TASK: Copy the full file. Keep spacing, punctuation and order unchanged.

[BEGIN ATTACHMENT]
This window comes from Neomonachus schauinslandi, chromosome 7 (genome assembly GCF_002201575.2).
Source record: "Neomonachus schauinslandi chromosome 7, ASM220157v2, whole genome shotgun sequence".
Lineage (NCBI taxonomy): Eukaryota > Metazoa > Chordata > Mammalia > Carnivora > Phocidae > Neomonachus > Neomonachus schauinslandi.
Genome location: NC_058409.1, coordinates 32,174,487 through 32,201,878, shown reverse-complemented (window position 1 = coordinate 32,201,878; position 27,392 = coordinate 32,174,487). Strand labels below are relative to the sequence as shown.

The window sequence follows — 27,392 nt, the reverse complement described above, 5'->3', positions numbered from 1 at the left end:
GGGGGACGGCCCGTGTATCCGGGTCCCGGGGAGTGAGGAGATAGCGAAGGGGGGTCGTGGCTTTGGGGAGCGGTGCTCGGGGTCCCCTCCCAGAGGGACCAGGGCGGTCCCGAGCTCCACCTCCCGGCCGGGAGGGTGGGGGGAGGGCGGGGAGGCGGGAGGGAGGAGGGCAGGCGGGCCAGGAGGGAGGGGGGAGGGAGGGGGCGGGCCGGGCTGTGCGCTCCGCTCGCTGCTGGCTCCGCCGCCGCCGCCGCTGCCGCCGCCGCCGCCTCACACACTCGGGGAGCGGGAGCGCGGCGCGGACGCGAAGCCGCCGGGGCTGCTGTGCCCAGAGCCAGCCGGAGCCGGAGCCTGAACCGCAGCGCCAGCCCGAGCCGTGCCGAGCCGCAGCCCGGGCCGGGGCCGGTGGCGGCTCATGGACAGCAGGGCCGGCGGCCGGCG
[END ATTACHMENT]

This window comes from Neomonachus schauinslandi, chromosome 7 (genome assembly GCF_002201575.2).
Source record: "Neomonachus schauinslandi chromosome 7, ASM220157v2, whole genome shotgun sequence".
Lineage (NCBI taxonomy): Eukaryota > Metazoa > Chordata > Mammalia > Carnivora > Phocidae > Neomonachus > Neomonachus schauinslandi.
Genome location: NC_058409.1, coordinates 32,174,487 through 32,201,878, shown reverse-complemented (window position 1 = coordinate 32,201,878; position 27,392 = coordinate 32,174,487). Strand labels below are relative to the sequence as shown.

The window sequence follows — 27,392 nt, the reverse complement described above, 5'->3', positions numbered from 1 at the left end:
GGGGGACGGCCCGTGTATCCGGGTCCCGGGGAGTGAGGAGATAGCGAAGGGGGGTCGTGGCTTTGGGGAGCGGTGCTCGGGGTCCCCTCCCAGAGGGACCAGGGCGGTCCCGAGCTCCACCTCCCGGCCGGGAGGGTGGGGGGAGGGCGGGGAGGCGGGAGGGAGGAGGGCAGGCGGGCCAGGAGGGAGGGGGGAGGGAGGGGGCGGGCCGGGCTGTGCGCTCCGCTCGCTGCTGGCTCCGCCGCCGCCGCCGCTGCCGCCGCCGCCGCCTCACACACTCGGGGAGCGGGAGCGCGGCGCGGACGCGAAGCCGCCGGGGCTGCTGTGCCCAGAGCCAGCCGGAGCCGGAGCCTGAACCGCAGCGCCAGCCCGAGCCGTGCCGAGCCGCAGCCCGGGCCGGGGCCGGTGGCGGCTCATGGACAGCAGGGCCGGCGGCCGGCG